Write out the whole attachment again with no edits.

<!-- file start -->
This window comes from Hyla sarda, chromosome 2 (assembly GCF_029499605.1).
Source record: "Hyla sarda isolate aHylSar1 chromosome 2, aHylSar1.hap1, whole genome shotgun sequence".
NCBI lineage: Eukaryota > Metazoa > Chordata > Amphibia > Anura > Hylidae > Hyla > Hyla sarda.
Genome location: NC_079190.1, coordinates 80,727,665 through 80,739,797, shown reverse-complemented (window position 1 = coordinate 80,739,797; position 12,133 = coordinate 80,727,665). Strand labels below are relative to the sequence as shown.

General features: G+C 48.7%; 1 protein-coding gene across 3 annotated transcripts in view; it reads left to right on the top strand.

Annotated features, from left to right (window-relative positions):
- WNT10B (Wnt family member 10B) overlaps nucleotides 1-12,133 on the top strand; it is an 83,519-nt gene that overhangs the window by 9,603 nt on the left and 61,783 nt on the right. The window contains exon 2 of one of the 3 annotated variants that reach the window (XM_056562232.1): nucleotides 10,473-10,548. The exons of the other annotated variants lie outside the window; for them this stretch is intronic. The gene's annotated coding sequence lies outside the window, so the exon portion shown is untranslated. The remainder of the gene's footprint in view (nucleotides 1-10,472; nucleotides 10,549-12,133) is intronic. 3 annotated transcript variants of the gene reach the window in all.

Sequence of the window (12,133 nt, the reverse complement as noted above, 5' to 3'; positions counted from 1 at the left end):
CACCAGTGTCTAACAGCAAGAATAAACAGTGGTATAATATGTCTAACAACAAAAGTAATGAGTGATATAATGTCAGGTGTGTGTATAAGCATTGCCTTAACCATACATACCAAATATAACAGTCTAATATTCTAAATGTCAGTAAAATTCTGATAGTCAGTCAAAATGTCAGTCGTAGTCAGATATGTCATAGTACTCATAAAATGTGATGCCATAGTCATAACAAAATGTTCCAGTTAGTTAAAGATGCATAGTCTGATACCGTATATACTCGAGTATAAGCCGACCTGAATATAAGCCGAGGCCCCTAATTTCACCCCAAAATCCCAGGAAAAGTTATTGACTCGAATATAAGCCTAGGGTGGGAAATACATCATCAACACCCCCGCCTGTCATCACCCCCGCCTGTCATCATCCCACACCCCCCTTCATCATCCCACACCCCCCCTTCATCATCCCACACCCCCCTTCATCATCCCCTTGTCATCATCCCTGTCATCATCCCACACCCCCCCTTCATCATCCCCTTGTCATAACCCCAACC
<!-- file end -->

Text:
This window comes from Hyla sarda, chromosome 2 (assembly GCF_029499605.1).
Source record: "Hyla sarda isolate aHylSar1 chromosome 2, aHylSar1.hap1, whole genome shotgun sequence".
NCBI lineage: Eukaryota > Metazoa > Chordata > Amphibia > Anura > Hylidae > Hyla > Hyla sarda.
Genome location: NC_079190.1, coordinates 80,727,665 through 80,739,797, shown reverse-complemented (window position 1 = coordinate 80,739,797; position 12,133 = coordinate 80,727,665). Strand labels below are relative to the sequence as shown.

General features: G+C 48.7%; 1 protein-coding gene across 3 annotated transcripts in view; it reads left to right on the top strand.

Annotated features, from left to right (window-relative positions):
- WNT10B (Wnt family member 10B) overlaps nucleotides 1-12,133 on the top strand; it is an 83,519-nt gene that overhangs the window by 9,603 nt on the left and 61,783 nt on the right. The window contains exon 2 of one of the 3 annotated variants that reach the window (XM_056562232.1): nucleotides 10,473-10,548. The exons of the other annotated variants lie outside the window; for them this stretch is intronic. The gene's annotated coding sequence lies outside the window, so the exon portion shown is untranslated. The remainder of the gene's footprint in view (nucleotides 1-10,472; nucleotides 10,549-12,133) is intronic. 3 annotated transcript variants of the gene reach the window in all.

Sequence of the window (12,133 nt, the reverse complement as noted above, 5' to 3'; positions counted from 1 at the left end):
CACCAGTGTCTAACAGCAAGAATAAACAGTGGTATAATATGTCTAACAACAAAAGTAATGAGTGATATAATGTCAGGTGTGTGTATAAGCATTGCCTTAACCATACATACCAAATATAACAGTCTAATATTCTAAATGTCAGTAAAATTCTGATAGTCAGTCAAAATGTCAGTCGTAGTCAGATATGTCATAGTACTCATAAAATGTGATGCCATAGTCATAACAAAATGTTCCAGTTAGTTAAAGATGCATAGTCTGATACCGTATATACTCGAGTATAAGCCGACCTGAATATAAGCCGAGGCCCCTAATTTCACCCCAAAATCCCAGGAAAAGTTATTGACTCGAATATAAGCCTAGGGTGGGAAATACATCATCAACACCCCCGCCTGTCATCACCCCCGCCTGTCATCATCCCACACCCCCCTTCATCATCCCACACCCCCCCTTCATCATCCCACACCCCCCTTCATCATCCCCTTGTCATCATCCCTGTCATCATCCCACACCCCCCCTTCATCATCCCCTTGTCATAACCCCAACC